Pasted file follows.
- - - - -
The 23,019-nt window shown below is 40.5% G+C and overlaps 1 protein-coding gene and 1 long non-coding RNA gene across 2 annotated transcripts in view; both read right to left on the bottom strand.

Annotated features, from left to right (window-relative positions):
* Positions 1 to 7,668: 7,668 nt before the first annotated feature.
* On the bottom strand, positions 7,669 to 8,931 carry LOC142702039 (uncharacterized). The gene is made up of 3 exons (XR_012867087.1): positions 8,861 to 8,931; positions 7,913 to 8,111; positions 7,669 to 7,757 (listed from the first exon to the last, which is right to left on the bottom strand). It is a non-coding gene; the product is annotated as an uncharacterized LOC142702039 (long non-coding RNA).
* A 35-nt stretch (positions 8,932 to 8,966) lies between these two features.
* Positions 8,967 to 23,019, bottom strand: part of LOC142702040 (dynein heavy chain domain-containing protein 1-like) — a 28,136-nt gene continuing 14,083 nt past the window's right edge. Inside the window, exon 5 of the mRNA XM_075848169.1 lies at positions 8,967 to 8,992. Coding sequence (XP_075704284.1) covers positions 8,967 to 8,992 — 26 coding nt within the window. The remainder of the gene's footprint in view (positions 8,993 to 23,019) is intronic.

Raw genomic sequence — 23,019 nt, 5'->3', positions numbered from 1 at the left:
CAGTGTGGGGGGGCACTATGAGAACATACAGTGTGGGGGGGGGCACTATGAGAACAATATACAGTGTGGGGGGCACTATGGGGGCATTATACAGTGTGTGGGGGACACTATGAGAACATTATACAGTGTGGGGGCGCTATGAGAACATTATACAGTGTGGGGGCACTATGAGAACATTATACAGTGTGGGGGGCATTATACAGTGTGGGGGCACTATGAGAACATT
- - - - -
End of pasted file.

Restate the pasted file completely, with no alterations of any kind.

The 23,019-nt window shown below is 40.5% G+C and overlaps 1 protein-coding gene and 1 long non-coding RNA gene across 2 annotated transcripts in view; both read right to left on the bottom strand.

Annotated features, from left to right (window-relative positions):
* Positions 1 to 7,668: 7,668 nt before the first annotated feature.
* On the bottom strand, positions 7,669 to 8,931 carry LOC142702039 (uncharacterized). The gene is made up of 3 exons (XR_012867087.1): positions 8,861 to 8,931; positions 7,913 to 8,111; positions 7,669 to 7,757 (listed from the first exon to the last, which is right to left on the bottom strand). It is a non-coding gene; the product is annotated as an uncharacterized LOC142702039 (long non-coding RNA).
* A 35-nt stretch (positions 8,932 to 8,966) lies between these two features.
* Positions 8,967 to 23,019, bottom strand: part of LOC142702040 (dynein heavy chain domain-containing protein 1-like) — a 28,136-nt gene continuing 14,083 nt past the window's right edge. Inside the window, exon 5 of the mRNA XM_075848169.1 lies at positions 8,967 to 8,992. Coding sequence (XP_075704284.1) covers positions 8,967 to 8,992 — 26 coding nt within the window. The remainder of the gene's footprint in view (positions 8,993 to 23,019) is intronic.

Raw genomic sequence — 23,019 nt, 5'->3', positions numbered from 1 at the left:
CAGTGTGGGGGGGCACTATGAGAACATACAGTGTGGGGGGGGGCACTATGAGAACAATATACAGTGTGGGGGGCACTATGGGGGCATTATACAGTGTGTGGGGGACACTATGAGAACATTATACAGTGTGGGGGCGCTATGAGAACATTATACAGTGTGGGGGCACTATGAGAACATTATACAGTGTGGGGGGCATTATACAGTGTGGGGGCACTATGAGAACATT